Leaders in the fashion world have promised to address racism in their businesses. But to determine if anything is improving, The New York Times reporters felt they needed a solid set of data about the current state of black representation in the industry.
Reporters called on leading brands, stores and publications to provide information about the number of Black employees and executives in their ranks – including how they design, produce and sell products; Runway; Appear in advertising campaigns and on magazine covers; And sit on corporate boards. But of the 64 companies contacted, only four fully answered a small set of questions.
In a recent article, a team of reporters Published Personal comments from black stylists, editors and publicists, as well as corporate reactions. Below is an edited conversation with those journalists: Vanessa Freedman, Salamisha Toilette, Elizabeth Patan, Jessica Testa and Ivan Nicole Brown.
What was the biggest challenge in telling this story?
VANESSA FRIEDMAN Complete lack of consistency. You are working with global organizations that speak in different types of markets, creating a whole bunch of different types of cultural fields. They are headquartered in different countries with different issues with different demographics, different histories, racism and different laws. We had a set of very simple questions, under 10, that felt like the most basic, obvious things that everyone could answer. But only four out of 64 companies responded fully.
When did you realize the inability to answer the questions?
Friedman You write what you find, and we realized that if you have a level of chaos in basic information, it’s important to move beyond that, until you can make it into a clear picture, you really don’t. Can know when progress is being made.
Why were companies not able to answer these questions?
Elizabeth Peyton Each company had its own reservations and issues and reasons. I think, to an extent, it had to do with culture. For example, how Italian brands believe that what we were trying to do was different than Americans. I mean, legal reasons were part of it, but American companies provided more information than European companies. I actually think that America is in a slightly different place at this time in its conversation about race.
Jessica test It was almost surprising that some magazines were reluctant to participate because they had numbers that were actually going to reflect well on them. I think we were getting resistance from all sides, but one thing we heard was, “I’ll be interested in participating next time.”
How did you react to the story?
Patton Most brands understand the work we are doing, even if those questions are found to be really uncomfortable. Some brands were disappointed that their efforts were not given much recognition, even though they had not given us a complete answer. I did not hear any brand saying that we had made a mistake in trying to start this project. They understand that this investigation is needed to replace them.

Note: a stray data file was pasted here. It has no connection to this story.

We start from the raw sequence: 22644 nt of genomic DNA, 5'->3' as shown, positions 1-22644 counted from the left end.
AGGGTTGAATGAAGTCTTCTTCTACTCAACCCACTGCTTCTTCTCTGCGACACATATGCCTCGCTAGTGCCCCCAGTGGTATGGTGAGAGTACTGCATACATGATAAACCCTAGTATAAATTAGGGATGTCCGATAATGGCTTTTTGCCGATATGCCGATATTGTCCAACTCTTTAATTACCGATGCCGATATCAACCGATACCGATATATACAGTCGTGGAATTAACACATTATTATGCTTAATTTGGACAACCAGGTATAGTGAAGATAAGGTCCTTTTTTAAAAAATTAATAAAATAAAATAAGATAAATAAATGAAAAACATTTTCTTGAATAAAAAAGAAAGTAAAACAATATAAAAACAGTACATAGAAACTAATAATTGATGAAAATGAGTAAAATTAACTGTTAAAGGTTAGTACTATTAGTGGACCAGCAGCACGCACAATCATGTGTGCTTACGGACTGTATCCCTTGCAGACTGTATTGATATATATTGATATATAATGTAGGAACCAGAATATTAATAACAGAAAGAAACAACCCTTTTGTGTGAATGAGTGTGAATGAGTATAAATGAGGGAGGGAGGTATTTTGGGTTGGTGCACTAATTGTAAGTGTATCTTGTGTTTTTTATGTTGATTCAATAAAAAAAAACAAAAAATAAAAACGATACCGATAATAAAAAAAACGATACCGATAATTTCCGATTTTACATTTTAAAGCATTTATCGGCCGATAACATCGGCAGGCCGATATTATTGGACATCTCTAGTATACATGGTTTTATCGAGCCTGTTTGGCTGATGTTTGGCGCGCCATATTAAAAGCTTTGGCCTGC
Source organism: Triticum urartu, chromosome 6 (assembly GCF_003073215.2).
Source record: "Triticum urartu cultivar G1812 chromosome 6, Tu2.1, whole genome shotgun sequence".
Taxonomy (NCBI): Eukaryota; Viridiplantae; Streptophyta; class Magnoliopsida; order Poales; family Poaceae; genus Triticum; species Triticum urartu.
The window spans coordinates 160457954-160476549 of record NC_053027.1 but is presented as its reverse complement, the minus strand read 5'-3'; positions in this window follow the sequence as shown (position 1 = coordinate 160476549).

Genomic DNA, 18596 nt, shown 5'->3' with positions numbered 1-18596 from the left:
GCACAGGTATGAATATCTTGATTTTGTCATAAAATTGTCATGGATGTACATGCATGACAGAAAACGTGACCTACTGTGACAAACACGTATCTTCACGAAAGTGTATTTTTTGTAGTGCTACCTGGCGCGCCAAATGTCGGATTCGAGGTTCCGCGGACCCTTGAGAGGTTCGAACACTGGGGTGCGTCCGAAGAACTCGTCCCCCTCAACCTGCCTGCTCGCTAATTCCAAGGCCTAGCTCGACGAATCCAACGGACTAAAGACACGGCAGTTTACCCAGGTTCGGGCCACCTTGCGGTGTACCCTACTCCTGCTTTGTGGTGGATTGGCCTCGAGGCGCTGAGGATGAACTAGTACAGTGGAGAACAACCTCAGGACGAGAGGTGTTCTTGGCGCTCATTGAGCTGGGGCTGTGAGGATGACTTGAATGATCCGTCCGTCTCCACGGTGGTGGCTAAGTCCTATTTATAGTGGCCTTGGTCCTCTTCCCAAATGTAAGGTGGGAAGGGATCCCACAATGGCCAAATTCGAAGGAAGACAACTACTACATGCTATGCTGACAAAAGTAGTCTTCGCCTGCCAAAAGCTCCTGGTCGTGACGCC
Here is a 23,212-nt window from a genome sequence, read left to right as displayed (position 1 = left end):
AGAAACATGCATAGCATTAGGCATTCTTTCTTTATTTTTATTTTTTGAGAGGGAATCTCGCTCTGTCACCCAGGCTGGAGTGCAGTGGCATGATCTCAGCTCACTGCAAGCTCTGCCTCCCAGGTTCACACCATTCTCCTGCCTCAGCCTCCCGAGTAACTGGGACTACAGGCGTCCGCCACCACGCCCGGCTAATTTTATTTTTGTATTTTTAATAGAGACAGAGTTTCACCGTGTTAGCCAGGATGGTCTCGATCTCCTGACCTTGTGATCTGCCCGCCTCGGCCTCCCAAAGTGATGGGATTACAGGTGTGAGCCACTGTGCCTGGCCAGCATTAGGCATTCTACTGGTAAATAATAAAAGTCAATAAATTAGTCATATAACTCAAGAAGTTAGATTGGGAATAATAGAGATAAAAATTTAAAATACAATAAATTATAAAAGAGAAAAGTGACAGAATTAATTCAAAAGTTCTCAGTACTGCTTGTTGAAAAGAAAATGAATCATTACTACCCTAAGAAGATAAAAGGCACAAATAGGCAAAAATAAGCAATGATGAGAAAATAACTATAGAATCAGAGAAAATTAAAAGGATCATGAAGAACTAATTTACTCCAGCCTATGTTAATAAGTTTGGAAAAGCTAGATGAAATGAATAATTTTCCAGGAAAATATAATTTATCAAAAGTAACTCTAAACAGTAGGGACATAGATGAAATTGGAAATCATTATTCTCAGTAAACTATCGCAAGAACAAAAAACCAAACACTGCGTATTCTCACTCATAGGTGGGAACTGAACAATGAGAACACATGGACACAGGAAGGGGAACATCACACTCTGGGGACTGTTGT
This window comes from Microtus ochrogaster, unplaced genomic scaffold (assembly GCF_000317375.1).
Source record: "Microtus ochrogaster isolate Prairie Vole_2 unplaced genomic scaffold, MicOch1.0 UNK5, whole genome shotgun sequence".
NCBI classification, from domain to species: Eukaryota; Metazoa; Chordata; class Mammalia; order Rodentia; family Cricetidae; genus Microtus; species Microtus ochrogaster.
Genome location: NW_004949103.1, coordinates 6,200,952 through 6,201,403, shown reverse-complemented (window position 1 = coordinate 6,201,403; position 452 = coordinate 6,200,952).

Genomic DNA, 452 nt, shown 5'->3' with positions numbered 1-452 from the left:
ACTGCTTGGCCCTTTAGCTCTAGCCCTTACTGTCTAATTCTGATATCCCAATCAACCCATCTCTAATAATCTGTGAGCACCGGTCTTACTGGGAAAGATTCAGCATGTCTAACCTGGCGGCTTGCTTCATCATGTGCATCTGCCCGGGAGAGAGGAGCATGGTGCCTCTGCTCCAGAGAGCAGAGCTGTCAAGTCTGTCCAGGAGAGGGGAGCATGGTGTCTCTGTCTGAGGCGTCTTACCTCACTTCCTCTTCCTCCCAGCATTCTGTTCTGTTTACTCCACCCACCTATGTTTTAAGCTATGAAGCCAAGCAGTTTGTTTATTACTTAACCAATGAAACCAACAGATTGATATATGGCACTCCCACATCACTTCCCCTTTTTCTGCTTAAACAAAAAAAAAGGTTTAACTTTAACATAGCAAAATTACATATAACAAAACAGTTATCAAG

You also told people about their experience of working in the industry. What did you take away from him?
EVAN NICOLE BROWN It was important for me to find the intersections, but also differed in what the black professionals felt in this space. Sometimes in the past people have been asked to comment on things, and a fear has arisen that may work against them, or their concerns will be misunderstood, but I think this project has given people Did a great job making me feel comfortable speaking. I think this platform was appreciated, and it felt like there was really no fear in terms of sharing the honest experiences that definitely helped the piece and in confirming or lacking data helped.
What questions are really interesting for you?
Salmishah Tilt For me, how do you continue to diversify into leadership at the top? And then what are the structures and what are the assumptions in those places that prevent that leadership from becoming more and more diverse? Because we want to continue to change all aspects of the industry and all levers of the industry, but if the top remains unbroken, they are really the ones who are determining how other aspects of the industry are changing with it as well.
Brown I was really interested in where classism comes from in this conversation as it relates to representation. Even though representation in the fashion industry is better on the race front, work is still to be done on the socioeconomic front. Through this reporting, which was more enlightening for me – which communities are being reached and how many of these places are the ideal consumers, it is also being discussed.
What do you want the readers to take?
Friedman I think we learned a lot about where the sticking points are and what needs to be done to get a clear picture of what is happening. You cannot move forward until you know where you are. And it’s time for all of us to know where we are in this industry.